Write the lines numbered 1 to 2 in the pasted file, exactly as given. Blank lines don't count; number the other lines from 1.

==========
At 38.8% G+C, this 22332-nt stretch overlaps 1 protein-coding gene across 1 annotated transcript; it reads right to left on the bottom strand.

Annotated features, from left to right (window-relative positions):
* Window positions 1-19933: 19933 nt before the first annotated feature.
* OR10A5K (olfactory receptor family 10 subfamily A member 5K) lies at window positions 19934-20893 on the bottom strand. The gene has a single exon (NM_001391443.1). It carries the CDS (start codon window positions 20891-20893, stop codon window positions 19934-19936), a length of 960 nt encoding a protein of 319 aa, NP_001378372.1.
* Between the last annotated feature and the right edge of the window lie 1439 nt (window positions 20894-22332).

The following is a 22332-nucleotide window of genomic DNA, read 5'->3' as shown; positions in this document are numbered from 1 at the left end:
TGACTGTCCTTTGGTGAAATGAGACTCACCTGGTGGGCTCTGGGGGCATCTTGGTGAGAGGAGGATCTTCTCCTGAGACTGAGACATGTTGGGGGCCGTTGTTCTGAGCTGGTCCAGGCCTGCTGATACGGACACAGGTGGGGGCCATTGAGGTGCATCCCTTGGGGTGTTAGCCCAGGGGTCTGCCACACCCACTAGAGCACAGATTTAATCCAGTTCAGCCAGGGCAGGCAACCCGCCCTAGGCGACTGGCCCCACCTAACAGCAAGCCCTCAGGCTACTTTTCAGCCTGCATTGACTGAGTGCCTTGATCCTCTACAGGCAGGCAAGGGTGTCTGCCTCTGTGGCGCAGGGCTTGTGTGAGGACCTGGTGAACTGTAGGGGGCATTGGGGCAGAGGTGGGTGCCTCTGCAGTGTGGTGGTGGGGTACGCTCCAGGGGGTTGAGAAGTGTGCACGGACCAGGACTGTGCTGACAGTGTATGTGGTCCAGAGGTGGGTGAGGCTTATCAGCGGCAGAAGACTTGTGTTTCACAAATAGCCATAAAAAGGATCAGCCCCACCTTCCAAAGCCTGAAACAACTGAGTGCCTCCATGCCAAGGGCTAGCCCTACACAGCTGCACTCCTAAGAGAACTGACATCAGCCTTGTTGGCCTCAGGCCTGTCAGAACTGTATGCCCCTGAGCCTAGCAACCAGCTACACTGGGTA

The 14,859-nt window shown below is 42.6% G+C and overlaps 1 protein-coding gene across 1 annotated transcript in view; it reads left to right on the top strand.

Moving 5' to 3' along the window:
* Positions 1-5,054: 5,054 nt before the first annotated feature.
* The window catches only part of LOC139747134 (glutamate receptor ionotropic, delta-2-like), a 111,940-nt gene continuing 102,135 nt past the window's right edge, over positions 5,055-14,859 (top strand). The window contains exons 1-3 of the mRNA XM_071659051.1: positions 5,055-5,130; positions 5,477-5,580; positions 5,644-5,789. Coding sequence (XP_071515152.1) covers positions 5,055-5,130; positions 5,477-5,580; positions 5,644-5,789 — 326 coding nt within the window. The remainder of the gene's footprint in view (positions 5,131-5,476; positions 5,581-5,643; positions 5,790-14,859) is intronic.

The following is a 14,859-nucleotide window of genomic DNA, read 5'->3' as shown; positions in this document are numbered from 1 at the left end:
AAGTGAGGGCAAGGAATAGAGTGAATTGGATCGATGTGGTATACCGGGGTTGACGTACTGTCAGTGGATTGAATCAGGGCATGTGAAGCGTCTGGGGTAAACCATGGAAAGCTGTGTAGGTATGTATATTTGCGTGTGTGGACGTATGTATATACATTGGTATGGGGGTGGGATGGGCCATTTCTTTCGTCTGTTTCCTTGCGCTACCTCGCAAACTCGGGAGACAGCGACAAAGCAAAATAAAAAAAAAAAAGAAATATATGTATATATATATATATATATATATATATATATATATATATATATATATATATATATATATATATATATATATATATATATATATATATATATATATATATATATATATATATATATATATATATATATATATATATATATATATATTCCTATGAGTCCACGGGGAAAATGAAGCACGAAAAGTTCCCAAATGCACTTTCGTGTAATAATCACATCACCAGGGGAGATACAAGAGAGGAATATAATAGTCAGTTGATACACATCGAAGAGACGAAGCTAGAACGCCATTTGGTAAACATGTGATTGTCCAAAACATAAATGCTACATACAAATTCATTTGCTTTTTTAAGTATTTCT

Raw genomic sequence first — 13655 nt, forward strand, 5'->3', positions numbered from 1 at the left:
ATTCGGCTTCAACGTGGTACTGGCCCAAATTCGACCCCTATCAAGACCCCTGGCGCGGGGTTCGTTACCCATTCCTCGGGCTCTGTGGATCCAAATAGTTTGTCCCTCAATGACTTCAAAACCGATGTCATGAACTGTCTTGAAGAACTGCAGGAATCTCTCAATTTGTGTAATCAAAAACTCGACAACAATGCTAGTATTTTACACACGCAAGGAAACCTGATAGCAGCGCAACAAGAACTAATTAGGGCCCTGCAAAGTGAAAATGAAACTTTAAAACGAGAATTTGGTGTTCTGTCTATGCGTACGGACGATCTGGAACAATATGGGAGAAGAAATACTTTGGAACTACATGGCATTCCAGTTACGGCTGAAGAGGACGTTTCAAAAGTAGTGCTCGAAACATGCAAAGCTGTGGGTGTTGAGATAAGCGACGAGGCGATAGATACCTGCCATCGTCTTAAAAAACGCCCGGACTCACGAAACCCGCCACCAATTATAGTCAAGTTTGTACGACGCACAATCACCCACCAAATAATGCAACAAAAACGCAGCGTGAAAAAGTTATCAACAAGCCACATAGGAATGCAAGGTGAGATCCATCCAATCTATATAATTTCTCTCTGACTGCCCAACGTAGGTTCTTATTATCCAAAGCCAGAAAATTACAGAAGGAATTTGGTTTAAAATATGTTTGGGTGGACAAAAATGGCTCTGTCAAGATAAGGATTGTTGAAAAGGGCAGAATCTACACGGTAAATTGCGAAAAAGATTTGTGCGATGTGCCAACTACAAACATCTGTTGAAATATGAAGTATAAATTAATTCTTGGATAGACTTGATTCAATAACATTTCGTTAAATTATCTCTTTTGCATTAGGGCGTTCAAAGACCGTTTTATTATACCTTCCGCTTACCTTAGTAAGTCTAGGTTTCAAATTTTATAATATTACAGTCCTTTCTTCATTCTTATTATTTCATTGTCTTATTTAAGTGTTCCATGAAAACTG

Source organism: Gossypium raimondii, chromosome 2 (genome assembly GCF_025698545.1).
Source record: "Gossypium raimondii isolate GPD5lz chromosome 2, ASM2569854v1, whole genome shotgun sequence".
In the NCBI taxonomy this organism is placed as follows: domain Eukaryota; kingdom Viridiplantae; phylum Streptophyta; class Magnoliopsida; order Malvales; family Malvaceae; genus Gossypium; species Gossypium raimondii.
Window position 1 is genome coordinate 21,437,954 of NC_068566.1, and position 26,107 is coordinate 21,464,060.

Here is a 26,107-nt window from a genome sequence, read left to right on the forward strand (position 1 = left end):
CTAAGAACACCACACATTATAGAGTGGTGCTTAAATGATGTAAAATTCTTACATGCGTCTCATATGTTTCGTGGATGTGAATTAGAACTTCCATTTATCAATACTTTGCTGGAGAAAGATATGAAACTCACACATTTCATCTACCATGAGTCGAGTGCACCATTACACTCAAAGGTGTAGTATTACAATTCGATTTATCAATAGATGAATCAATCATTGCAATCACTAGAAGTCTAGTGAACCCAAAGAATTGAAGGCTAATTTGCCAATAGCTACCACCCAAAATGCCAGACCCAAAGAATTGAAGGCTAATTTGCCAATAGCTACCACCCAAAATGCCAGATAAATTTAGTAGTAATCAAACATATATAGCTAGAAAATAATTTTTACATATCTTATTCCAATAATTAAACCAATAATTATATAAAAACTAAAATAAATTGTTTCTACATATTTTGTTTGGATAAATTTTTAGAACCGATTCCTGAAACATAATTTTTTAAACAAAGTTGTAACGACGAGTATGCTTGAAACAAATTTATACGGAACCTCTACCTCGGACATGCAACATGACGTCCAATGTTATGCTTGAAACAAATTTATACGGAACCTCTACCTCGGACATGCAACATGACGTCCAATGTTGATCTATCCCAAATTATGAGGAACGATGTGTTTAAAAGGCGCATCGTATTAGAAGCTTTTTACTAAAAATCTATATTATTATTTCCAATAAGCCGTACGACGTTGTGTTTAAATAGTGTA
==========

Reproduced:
At 38.8% G+C, this 22332-nt stretch overlaps 1 protein-coding gene across 1 annotated transcript; it reads right to left on the bottom strand.

Annotated features, from left to right (window-relative positions):